SoundGym new free courses

SoundGym new free courses
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#1

SoundGym has been around for a while, but they have a new offering: “Free Audio School.”

I just got an email about this. I can’t speak to the quality because it just came out, but I’ll definitely be going through these. What strikes me is that these courses are LONG. Here’s a screenshot of what they’re offering, because I had to log in (with my free account) to see it. The only one I’m not interested in is Live Sound, so it could keep me busy for a while. :slight_smile:


#2

I signed up and tried a few ear training exercises and they start nagging you to sign up for the pro version, but it was still interesting.


#3

I just played the frequency one. I did better than I expected, but I pretty consistently under guessed the higher frequency ones.


#4

From what I’ve seen from it so far, I like SoundGym.

I think the lifetime should be cheaper. Its more fun than ‘train your ears’ lol, but I think ‘train your ears’ is equally effective.


#5

Aw damn! That Synth one is new since I visited last!! Shit - if that thing is what I think it is its about time someone came out with a subtractive synth trainer! I cut my teeth on this stuff using the ‘synth cookbook’ trainer and a Moog. I’m glad theres a resource like that out there now!


#6

hmm i will be interested to read what you think after spending some time on it.


#7

I’m not sure if my post was clear, but I’ll just say this in case it wasn’t. The “school” bit is what’s new, and what I wanted to point out. They’re offering a 35 hour Mixing and Mastering course, 23 hour Electronic Music Production course, etc. That is a shit ton of course material. I don’t know which one to take first, lol.


#8

Ahh!!! Gotchya. I understand…I don’t think that was clear :slight_smile: Thanks! I have a login…I’ll try to look around it if I have some time later!


#9

It looks like they found a whole bunch of free resources on Youtube and put links to all of them on a page.

Honestly, that would not be a bad idea to have on here.


#10

Oh haha I think you’re right! Well, still could be a cool resource.

Something I’d like to see in the way of teaching audio stuff is bite-sized examples. Like when you take an online coding class, the first thing you do is download the example projects that you’ll be working on, so that you can work along with the instructor. It helps get the knowledge to stay in your brain.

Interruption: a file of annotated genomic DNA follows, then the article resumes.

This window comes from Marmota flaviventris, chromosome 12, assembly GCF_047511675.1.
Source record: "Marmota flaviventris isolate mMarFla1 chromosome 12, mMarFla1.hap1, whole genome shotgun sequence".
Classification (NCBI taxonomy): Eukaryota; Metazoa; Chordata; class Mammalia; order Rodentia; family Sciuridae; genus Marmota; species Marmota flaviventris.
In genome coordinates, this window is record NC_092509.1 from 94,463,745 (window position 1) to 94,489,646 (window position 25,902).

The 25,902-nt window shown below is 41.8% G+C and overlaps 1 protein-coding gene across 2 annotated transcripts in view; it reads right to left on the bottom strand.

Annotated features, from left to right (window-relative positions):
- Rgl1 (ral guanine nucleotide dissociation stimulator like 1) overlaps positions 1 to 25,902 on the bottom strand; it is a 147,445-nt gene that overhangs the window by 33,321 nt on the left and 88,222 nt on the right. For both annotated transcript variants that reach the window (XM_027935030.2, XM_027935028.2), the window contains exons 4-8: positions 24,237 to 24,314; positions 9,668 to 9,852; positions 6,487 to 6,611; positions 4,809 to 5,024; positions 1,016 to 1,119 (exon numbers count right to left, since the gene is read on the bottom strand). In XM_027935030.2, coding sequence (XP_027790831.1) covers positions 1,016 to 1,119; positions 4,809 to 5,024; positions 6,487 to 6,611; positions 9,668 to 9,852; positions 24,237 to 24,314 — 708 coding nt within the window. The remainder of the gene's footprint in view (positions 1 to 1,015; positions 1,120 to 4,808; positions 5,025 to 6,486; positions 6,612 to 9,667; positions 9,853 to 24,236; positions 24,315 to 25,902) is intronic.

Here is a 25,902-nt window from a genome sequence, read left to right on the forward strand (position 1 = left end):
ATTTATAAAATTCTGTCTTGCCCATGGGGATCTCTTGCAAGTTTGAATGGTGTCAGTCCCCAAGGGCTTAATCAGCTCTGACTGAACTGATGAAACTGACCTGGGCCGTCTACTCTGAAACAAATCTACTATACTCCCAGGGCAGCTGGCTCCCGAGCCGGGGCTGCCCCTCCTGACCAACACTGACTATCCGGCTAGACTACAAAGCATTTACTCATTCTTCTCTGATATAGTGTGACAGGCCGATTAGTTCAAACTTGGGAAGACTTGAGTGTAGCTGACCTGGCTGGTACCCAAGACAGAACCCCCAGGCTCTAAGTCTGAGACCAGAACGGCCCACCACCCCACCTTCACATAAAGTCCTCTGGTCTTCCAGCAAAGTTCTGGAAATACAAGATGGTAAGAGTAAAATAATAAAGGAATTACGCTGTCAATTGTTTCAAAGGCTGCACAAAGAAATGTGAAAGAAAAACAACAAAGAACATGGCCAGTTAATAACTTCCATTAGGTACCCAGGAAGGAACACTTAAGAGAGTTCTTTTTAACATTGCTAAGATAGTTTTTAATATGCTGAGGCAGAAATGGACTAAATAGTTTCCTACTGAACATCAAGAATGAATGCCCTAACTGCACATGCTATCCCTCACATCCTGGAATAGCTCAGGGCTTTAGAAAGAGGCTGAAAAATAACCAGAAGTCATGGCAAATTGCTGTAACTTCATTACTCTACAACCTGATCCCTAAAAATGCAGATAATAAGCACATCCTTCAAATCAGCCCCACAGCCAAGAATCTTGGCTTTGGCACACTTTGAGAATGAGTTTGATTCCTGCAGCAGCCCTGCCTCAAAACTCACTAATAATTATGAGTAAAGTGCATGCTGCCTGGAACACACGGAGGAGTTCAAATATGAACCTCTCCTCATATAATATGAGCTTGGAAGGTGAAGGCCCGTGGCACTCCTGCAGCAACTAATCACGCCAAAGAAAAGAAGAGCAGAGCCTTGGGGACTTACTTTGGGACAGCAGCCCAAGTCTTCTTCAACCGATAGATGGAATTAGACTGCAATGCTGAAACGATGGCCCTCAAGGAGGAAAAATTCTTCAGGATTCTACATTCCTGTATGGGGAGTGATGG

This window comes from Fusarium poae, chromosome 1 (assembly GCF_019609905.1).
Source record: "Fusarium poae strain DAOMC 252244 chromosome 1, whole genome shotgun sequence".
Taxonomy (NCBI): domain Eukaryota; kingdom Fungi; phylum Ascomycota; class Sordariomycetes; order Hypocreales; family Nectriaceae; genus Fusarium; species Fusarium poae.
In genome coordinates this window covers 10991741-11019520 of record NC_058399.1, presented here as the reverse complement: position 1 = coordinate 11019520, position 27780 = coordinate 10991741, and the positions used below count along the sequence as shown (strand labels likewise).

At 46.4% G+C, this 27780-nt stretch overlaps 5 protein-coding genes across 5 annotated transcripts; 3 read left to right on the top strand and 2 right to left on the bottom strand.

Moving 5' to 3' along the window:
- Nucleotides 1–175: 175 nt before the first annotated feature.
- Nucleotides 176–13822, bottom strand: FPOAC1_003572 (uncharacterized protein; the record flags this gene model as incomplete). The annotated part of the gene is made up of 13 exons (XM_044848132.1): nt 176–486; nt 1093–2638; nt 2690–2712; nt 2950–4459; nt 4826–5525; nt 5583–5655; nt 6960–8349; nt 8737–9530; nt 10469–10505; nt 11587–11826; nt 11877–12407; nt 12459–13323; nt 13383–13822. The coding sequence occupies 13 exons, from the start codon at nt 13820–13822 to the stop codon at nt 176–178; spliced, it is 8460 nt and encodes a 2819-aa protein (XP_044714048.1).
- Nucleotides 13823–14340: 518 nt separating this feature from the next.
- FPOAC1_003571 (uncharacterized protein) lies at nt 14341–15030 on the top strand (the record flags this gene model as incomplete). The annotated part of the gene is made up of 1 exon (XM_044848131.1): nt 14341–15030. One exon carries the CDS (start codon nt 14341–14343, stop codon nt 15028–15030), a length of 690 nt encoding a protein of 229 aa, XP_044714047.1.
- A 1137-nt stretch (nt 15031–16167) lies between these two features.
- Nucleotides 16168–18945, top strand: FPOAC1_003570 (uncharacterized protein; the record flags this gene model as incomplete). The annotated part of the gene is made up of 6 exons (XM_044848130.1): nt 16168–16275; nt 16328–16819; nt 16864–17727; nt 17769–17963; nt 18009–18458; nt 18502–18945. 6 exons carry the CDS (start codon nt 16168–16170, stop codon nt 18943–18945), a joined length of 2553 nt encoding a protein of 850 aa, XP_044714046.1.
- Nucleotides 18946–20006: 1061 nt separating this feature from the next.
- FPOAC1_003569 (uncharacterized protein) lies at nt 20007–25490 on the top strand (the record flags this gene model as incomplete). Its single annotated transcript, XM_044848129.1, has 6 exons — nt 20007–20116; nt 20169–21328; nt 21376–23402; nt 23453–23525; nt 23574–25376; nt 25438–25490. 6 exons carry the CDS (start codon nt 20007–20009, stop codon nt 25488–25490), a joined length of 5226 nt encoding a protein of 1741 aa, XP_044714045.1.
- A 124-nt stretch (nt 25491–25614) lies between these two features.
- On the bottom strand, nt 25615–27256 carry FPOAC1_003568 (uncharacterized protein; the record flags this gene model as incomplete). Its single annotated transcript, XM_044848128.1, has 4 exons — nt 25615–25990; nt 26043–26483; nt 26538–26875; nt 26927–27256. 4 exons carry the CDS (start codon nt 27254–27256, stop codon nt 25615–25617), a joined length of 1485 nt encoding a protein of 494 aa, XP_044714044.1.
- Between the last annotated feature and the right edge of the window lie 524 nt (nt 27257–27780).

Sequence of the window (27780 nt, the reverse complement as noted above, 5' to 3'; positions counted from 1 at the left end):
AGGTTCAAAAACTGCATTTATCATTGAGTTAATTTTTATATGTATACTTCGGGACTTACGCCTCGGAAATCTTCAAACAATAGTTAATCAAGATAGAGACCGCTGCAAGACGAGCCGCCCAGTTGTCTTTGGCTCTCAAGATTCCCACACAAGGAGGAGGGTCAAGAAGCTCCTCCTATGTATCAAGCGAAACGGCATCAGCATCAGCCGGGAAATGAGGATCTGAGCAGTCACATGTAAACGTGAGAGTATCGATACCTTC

It would be neat if these classes did the same thing, in easy to follow steps. Sort of like a guided, hands on experimentation. If you don’t have the same plugins, you can probably get on all right with similar ones.


#11

I love that idea. I’ve been toying with the idea of making a video series for a long time, and I think that’s something that would actually really set it apart.


#12

Same here, but I did well on the stereo field position test.
It’s hard to differentiate anything above 5k with my aging ears.


#13

I was thinking about this some more today. What I think would be awesome is like, practice problems. Maybe you create 10 or 20 EQ “problems” that each consist of two short tracks–a kick and a bass, or a guitar and a vocal, or two different synths, etc.–and the student opens up a problem in their DAW and applies an EQ curve to each. Then they compare their finished product with the “answer” which consists of the track that the teacher came up with, and a screenshot of their EQ curves or something.

This isn’t like math where there is only one right answer. However, if they listen to their answer and the teacher’s answer, they may think, “whoa the teacher’s sounds way better, how did they do that?” Or they may think, “I like mine better. Let’s see if I can figure out what is good about the way they did it.” Either way you can learn something useful. Either way it gets you listening and thinking.

I feel like this could even be done SoundGym style, as a web application. That takes any variation in plugins out of the picture. Obviously you couldn’t auto-generate the problems, but you could have “problem packs” designed by all kinds of teachers. But that’s probably a huge project that no one has time for, lol. Maybe I’ll send the idea over to SoundGym. One thing I like about them is that they really do keep coming out with new features. I think they could be onto something cool.


#14

I just did a few of the “workouts.”

I did surprisingly well on the EQ stuff and pretty poorly on the panning. I’m not in my studio - I’m at an untreated office (I edit TV commercials and make motion graphics) where my monitors are way too wide. Everything felt further to the sides than it actually was.

I might do a few months of this stuff. It’d like to be able to spot frequencies faster and I don’t like doing Quiztones because I don’t currently have a great way to get that into my studio monitors.

Thanks for posting this, Cristina!


#15

I thought that your Little Foot video actually kind of accomplished that. I found it really interesting how the plugin integrated the old “tone generator” kick enhancement trick with the high-pass of the original signal, and added even more tone shaping options. It really challenged “what a kick should sound like” if someone were searching for those options. I can see tons of opportunities with that for hip-hop producers. I almost bought it (“on sale”) as it was such a cool demonstration, but for Rock I just don’t see it see it being useful on all tracks. It almost makes the kick too cool for the snare. :thinking: